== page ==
How and why we Optimized the Sequence Diagram in Capella

In December, version 5.0 of Eclipse Capella was released. At Obeo we are proud to have contributed to the source code of this version. With my colleague Nathalie Lépine, we worked on the optimization of the Sequence Diagram.

Developed by Thales with the support of Obeo, the Capella workbench is an open-source software solution to design systems architecture. Widely adopted worldwide in various industrial sectors, it provides a methodology, a domain-specific language and a graphical environment to visually describe the components and functions of a system (a car, train, satellite, medical device, …) and how they interact.

Capella source code is publicly and freely available, so that our work benefits the entire community of Capella users and tool providers.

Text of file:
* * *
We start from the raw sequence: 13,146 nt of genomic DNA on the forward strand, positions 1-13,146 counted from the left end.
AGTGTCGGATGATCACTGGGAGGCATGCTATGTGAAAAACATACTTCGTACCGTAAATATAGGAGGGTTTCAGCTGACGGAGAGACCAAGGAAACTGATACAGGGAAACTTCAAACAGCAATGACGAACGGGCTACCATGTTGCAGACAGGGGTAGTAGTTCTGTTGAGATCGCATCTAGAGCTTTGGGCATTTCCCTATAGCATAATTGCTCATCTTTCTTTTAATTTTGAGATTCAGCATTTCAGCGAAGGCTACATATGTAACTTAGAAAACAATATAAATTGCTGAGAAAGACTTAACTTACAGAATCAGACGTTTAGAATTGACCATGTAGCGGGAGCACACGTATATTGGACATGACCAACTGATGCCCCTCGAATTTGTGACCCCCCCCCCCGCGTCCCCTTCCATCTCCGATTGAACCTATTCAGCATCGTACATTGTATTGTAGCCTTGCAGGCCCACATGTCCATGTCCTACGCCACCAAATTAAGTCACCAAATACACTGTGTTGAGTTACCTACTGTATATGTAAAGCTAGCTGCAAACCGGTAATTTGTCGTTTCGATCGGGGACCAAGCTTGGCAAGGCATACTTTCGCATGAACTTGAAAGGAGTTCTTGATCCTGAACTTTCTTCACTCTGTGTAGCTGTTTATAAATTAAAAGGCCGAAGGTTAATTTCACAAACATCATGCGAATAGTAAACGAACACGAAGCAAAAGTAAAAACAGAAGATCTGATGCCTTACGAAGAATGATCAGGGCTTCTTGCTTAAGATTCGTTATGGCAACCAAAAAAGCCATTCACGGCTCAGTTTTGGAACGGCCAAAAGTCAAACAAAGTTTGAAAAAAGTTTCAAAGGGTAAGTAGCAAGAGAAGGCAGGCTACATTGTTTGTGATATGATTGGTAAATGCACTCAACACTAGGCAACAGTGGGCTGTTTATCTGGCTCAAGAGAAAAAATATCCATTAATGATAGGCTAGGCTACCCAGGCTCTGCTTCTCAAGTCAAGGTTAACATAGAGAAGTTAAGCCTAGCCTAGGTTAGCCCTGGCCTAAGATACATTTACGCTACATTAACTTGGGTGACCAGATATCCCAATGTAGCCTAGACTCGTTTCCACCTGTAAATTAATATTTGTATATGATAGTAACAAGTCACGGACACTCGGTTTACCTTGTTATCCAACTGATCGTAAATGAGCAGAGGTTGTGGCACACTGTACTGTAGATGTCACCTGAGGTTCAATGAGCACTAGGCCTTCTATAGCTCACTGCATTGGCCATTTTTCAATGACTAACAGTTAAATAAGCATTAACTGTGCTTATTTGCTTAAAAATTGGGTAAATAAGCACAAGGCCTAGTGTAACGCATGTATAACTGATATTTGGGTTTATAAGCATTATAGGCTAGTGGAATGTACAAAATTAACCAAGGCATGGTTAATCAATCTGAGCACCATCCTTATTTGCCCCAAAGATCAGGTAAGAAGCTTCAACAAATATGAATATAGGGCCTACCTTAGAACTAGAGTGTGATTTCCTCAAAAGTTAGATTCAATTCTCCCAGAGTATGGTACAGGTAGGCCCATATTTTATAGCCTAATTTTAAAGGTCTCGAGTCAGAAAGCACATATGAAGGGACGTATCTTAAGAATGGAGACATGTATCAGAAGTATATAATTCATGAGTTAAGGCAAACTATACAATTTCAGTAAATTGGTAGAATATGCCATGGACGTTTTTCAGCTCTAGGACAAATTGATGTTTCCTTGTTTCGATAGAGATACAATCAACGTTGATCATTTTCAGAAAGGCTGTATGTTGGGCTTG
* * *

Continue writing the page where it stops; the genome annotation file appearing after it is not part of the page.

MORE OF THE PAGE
Before we start getting into the specifics of the optimizations we have made, let’s explain what is a Sequence Diagram.


Sequence Diagrams in a nutshell


Simply put, Sequence Diagrams are graphical representations that detail how operations are carried out. They show the order of the visual interaction by using the vertical axis of the diagram to represent when and which messages are sent and the horizontal axis to show the elements that are involved in the interaction. Popularized by the UML modeling language, which provides this kind of representation to represent the flow of logic within a software system, the Sequence Diagram is also one of the many representations available in Capella to describe interaction scenarios between elements (components, entities, actors, etc).

Below, you can see two examples of Sequence Diagrams, one very simple, and another one that is more complex.